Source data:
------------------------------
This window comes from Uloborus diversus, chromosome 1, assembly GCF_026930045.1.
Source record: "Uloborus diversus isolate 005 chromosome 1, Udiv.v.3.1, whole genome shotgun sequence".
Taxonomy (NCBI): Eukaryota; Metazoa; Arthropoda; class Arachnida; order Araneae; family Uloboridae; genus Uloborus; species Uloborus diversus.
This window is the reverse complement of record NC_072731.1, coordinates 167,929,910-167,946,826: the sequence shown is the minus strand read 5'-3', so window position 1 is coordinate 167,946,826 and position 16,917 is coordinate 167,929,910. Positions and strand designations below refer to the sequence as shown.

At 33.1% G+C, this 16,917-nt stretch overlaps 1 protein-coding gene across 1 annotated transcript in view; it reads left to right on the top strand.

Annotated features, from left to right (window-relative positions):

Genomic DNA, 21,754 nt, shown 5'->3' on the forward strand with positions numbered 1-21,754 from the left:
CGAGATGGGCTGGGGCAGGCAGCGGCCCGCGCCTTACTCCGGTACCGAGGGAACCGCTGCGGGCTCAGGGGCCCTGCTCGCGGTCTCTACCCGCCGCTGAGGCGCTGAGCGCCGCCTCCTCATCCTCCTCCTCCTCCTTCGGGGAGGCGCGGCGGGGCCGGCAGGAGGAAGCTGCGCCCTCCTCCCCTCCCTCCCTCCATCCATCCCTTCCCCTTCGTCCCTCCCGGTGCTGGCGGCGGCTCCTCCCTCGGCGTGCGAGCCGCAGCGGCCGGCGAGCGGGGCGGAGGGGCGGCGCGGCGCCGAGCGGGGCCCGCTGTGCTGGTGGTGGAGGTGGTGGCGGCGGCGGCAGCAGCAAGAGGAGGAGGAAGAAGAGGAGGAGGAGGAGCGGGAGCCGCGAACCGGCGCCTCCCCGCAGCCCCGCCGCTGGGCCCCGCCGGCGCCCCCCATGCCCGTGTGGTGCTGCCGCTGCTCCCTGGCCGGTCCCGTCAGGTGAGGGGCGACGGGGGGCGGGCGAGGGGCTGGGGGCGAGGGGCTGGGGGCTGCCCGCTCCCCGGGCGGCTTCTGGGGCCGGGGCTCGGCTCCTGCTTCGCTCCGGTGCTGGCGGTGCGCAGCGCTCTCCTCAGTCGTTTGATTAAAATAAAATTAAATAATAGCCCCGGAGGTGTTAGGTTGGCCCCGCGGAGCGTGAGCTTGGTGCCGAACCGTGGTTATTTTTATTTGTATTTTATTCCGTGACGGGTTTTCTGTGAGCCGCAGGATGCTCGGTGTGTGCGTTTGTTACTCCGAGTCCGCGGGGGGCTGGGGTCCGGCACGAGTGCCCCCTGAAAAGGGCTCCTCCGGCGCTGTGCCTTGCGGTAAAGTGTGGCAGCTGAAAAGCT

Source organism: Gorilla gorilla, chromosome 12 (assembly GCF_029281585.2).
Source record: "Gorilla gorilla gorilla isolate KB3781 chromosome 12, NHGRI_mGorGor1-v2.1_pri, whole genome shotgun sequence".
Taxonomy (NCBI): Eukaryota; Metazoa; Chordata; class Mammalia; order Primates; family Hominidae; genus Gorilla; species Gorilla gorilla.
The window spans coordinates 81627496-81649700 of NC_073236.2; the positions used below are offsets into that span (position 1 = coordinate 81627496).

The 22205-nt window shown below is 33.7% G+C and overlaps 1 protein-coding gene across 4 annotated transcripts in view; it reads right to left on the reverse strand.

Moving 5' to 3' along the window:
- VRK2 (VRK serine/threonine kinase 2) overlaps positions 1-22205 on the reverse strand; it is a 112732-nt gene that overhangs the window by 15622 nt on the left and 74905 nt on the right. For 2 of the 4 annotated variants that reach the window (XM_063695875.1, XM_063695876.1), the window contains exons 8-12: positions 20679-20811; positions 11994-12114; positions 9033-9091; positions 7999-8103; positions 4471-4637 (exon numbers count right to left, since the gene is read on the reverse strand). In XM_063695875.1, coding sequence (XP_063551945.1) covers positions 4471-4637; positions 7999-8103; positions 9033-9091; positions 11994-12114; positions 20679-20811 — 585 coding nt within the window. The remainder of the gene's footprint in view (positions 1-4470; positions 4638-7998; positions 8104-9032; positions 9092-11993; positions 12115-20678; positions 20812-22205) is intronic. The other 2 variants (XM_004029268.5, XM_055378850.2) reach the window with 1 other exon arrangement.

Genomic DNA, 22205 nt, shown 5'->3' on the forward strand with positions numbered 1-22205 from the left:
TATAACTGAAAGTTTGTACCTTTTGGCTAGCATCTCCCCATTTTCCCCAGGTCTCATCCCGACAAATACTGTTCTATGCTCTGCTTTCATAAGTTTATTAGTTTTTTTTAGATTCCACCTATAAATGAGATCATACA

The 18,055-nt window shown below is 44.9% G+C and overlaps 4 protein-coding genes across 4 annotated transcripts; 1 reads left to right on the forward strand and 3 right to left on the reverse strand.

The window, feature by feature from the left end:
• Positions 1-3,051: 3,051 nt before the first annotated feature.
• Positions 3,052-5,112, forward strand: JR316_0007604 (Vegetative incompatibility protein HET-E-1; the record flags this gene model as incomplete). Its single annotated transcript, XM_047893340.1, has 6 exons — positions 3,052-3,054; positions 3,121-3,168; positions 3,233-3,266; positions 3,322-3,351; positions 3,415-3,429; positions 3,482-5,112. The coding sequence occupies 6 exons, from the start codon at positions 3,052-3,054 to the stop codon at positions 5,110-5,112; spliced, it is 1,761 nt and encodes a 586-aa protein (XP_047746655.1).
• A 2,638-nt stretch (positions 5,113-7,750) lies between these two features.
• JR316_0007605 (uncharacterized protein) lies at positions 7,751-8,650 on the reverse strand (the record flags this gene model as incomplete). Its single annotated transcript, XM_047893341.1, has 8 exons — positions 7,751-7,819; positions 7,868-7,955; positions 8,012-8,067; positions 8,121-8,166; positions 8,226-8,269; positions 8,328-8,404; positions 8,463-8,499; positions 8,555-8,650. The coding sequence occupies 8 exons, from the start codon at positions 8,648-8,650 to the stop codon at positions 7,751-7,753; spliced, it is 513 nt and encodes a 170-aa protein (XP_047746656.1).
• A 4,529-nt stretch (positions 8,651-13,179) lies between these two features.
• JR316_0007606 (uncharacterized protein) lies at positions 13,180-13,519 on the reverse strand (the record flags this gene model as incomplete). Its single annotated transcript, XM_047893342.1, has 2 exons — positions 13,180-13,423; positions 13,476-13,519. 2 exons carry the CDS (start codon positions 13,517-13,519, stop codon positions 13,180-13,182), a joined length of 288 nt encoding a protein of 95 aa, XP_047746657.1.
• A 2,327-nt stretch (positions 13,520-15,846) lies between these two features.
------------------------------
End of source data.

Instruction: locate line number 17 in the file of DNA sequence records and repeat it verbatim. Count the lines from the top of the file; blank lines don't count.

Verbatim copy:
TATAACTGAAAGTTTGTACCTTTTGGCTAGCATCTCCCCATTTTCCCCAGGTCTCATCCCGACAAATACTGTTCTATGCTCTGCTTTCATAAGTTTATTAGTTTTTTTTAGATTCCACCTATAAATGAGATCATACA